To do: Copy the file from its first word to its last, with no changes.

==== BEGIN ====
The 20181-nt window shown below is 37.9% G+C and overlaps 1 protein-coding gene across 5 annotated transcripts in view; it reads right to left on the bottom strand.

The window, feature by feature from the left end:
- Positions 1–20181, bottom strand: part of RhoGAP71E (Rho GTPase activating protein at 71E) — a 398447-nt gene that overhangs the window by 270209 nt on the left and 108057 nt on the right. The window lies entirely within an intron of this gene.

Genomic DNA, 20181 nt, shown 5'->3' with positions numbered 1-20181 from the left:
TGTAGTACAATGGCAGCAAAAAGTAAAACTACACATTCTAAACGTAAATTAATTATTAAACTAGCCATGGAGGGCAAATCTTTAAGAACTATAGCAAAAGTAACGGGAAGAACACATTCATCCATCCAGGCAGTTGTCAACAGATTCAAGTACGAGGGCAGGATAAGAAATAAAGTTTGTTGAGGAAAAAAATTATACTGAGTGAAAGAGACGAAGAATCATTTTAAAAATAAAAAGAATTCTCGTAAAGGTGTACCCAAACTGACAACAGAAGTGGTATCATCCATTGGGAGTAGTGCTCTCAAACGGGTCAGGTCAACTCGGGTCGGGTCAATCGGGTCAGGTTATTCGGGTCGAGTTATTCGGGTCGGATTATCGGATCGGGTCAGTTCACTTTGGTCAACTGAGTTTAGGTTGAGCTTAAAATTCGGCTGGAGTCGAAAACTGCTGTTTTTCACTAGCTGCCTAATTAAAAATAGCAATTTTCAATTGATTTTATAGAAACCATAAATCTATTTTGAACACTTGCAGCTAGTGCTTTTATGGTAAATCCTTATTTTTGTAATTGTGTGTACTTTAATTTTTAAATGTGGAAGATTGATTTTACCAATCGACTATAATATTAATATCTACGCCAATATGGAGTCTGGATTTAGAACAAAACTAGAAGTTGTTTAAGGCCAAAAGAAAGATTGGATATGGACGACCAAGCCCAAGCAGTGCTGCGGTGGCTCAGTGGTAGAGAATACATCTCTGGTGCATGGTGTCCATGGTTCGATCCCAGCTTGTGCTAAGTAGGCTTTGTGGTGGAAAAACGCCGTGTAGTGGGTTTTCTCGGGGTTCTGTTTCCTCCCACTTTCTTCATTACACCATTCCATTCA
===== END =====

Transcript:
The 20181-nt window shown below is 37.9% G+C and overlaps 1 protein-coding gene across 5 annotated transcripts in view; it reads right to left on the bottom strand.

The window, feature by feature from the left end:
- Positions 1–20181, bottom strand: part of RhoGAP71E (Rho GTPase activating protein at 71E) — a 398447-nt gene that overhangs the window by 270209 nt on the left and 108057 nt on the right. The window lies entirely within an intron of this gene.

Genomic DNA, 20181 nt, shown 5'->3' with positions numbered 1-20181 from the left:
TGTAGTACAATGGCAGCAAAAAGTAAAACTACACATTCTAAACGTAAATTAATTATTAAACTAGCCATGGAGGGCAAATCTTTAAGAACTATAGCAAAAGTAACGGGAAGAACACATTCATCCATCCAGGCAGTTGTCAACAGATTCAAGTACGAGGGCAGGATAAGAAATAAAGTTTGTTGAGGAAAAAAATTATACTGAGTGAAAGAGACGAAGAATCATTTTAAAAATAAAAAGAATTCTCGTAAAGGTGTACCCAAACTGACAACAGAAGTGGTATCATCCATTGGGAGTAGTGCTCTCAAACGGGTCAGGTCAACTCGGGTCGGGTCAATCGGGTCAGGTTATTCGGGTCGAGTTATTCGGGTCGGATTATCGGATCGGGTCAGTTCACTTTGGTCAACTGAGTTTAGGTTGAGCTTAAAATTCGGCTGGAGTCGAAAACTGCTGTTTTTCACTAGCTGCCTAATTAAAAATAGCAATTTTCAATTGATTTTATAGAAACCATAAATCTATTTTGAACACTTGCAGCTAGTGCTTTTATGGTAAATCCTTATTTTTGTAATTGTGTGTACTTTAATTTTTAAATGTGGAAGATTGATTTTACCAATCGACTATAATATTAATATCTACGCCAATATGGAGTCTGGATTTAGAACAAAACTAGAAGTTGTTTAAGGCCAAAAGAAAGATTGGATATGGACGACCAAGCCCAAGCAGTGCTGCGGTGGCTCAGTGGTAGAGAATACATCTCTGGTGCATGGTGTCCATGGTTCGATCCCAGCTTGTGCTAAGTAGGCTTTGTGGTGGAAAAACGCCGTGTAGTGGGTTTTCTCGGGGTTCTGTTTCCTCCCACTTTCTTCATTACACCATTCCATTCA